Sharp lessons to learn as Áras race won and lost on TV
After a sometimes bruising presidential campaign, the nation went to the polls yesterday to vote. Here are 10 things we learned in the race for the Áras.
1. The 'Coronation Street' factor
Irish people - despite regular protestations to the contrary - love elections.
Every campaign develops its own drama. With varying characters - with plot and counter plot - it's right up there with the best of the soaps for drama and entertainment. More than 800,000 people tuned in to watch the RTÉ debate.
2. It was not a boring election.
Hurlers on the ditch gave the contest the thumbs down from the get-go. We were told ego-driven political neophytes were making fools of themselves. But ego is the primer for success in the political hurly burly. In any case, taking the decision to fight a presidential campaign obviously requires a large dollop of self-belief.
3. Tilting at windmills
Some of the policies put out there were a bit wackadoo, but it was a difficult gig. The TV debate was akin to 'shadow boxing', said Seán Gallagher. Landing a knockout blow was nigh impossible. Pinning down the essence of the presidency is 'like chasing a butterfly,' said one observer.
4. Style and substance.
More than any other election in our history this campaign was won and lost on TV. Many voters took a like or a dislike to one of the hopefuls, on the flimsiest of evidence, based on their TV performance. A general election will be fought on a wider battleground. But for all politicians there are sharp lessons to be learned.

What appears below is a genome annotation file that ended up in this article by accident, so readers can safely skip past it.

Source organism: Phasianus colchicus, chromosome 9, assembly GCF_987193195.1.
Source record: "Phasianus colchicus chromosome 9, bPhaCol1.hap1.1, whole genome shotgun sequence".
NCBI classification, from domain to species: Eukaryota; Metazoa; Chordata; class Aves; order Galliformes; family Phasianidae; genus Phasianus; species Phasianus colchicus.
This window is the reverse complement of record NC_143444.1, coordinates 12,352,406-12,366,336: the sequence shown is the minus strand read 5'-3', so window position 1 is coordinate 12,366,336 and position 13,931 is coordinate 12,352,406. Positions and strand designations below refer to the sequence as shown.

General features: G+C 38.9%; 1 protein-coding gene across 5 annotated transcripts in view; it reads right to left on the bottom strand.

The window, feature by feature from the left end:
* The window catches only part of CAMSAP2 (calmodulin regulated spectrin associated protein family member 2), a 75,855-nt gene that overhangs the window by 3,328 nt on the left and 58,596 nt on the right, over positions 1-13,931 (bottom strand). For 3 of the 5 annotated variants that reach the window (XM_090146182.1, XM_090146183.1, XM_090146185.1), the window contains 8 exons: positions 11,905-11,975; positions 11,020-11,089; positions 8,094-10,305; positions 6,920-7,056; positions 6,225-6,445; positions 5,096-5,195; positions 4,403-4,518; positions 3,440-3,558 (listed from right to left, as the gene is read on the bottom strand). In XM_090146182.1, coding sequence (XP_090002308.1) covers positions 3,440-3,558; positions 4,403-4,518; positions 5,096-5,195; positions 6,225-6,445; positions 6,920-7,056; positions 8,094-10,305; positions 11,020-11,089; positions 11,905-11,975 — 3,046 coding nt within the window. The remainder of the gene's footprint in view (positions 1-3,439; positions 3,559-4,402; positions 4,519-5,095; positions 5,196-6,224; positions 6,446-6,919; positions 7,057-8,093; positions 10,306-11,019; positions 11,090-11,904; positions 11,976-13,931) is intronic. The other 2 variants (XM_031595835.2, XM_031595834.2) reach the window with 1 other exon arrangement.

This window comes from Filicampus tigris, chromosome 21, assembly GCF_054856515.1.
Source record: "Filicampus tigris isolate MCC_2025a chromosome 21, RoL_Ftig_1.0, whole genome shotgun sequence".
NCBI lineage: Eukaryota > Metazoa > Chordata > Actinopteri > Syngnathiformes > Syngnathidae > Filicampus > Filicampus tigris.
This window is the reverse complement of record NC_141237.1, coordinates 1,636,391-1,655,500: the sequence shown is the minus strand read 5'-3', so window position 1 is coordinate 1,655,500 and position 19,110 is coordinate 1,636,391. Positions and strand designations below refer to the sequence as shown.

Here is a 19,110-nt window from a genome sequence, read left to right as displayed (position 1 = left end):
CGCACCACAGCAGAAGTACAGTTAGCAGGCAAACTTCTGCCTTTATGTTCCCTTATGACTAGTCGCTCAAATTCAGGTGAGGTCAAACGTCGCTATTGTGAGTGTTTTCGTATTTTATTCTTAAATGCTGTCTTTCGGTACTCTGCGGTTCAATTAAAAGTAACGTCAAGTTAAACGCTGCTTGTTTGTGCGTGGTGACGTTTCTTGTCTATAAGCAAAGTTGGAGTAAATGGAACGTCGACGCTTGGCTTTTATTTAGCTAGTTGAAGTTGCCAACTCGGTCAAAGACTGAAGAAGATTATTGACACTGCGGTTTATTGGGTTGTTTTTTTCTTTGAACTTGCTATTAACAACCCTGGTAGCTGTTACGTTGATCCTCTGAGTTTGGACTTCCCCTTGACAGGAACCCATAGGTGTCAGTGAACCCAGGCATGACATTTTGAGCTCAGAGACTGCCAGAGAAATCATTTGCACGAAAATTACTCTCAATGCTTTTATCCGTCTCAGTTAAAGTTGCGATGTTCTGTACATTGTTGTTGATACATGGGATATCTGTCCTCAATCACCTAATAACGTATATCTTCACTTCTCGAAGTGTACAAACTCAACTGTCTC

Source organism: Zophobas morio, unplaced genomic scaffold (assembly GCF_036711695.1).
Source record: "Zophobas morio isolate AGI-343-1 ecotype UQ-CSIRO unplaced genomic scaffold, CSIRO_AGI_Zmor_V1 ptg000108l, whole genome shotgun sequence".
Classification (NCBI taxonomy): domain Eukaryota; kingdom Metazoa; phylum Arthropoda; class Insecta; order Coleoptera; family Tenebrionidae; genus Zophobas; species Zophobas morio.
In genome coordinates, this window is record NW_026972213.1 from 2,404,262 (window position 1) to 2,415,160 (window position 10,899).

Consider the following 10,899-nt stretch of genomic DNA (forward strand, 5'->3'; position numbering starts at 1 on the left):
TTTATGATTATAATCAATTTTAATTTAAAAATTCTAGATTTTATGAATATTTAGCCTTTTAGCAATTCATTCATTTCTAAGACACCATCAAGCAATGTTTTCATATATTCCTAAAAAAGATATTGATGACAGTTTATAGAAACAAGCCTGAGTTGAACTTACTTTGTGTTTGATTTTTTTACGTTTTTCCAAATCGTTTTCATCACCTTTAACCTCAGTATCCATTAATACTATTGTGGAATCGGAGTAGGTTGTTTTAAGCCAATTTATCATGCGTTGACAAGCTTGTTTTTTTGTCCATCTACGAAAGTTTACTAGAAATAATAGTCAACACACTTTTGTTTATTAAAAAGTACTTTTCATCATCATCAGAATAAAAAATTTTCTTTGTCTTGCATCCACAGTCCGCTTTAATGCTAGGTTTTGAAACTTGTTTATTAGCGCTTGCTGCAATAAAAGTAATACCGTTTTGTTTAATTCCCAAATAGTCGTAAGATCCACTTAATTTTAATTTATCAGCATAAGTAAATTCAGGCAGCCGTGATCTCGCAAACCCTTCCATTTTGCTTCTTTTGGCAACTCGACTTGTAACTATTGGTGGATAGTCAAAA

5. What the punters wanted
Most voters wished for a president who would boost the national feel-good factor. They also want somebody who has 'the vision thing' laced with a bit of sparkle.
6. A whiff of The Donald
Some called it Trump-style populism, others argue it was just cutting through waffle in our public discourse. Peter Casey with his comments on Travellers opened up Pandora's Box. Whether it can be completely closed remains to be seen.
7. Gilding the lily
Hypocrisy abounded in some quarters following the Casey comments. A suspicion remains that all were not giving their unvarnished views as they scrambled for the high moral ground.
8. The old dogs
Sometimes the old dog does know better when traversing the hard road. The decision by Fine Gael and Fianna Fáil not to contest the election was sensible from their point of view. Much better to hold firepower for bigger battles to come.
9. The X Factor
When all is said and done, none of the challengers emerged with that 'certain something' that would make them really stand out. In fairness, this rarely happens. Elections are usually won and lost in a hard slog bound up with the ordinary. But it has been a huge learning curve for some who threw their hat in the ring.
10. The bottom line
The biggest lesson of all is that holding down the job of president makes the incumbent 'presidential'. In comparison, pretenders to the throne can seem extraordinarily lightweight. We tend to forget that before they made it to the Áras, Mary Robinson and Mary McAleese lacked that special gravitas the office subsequently bestowed on them. Becoming president elevated both to a higher plane.
It is to their credit they turned the job into a role where we now expect - as a given - aplomb and achievement.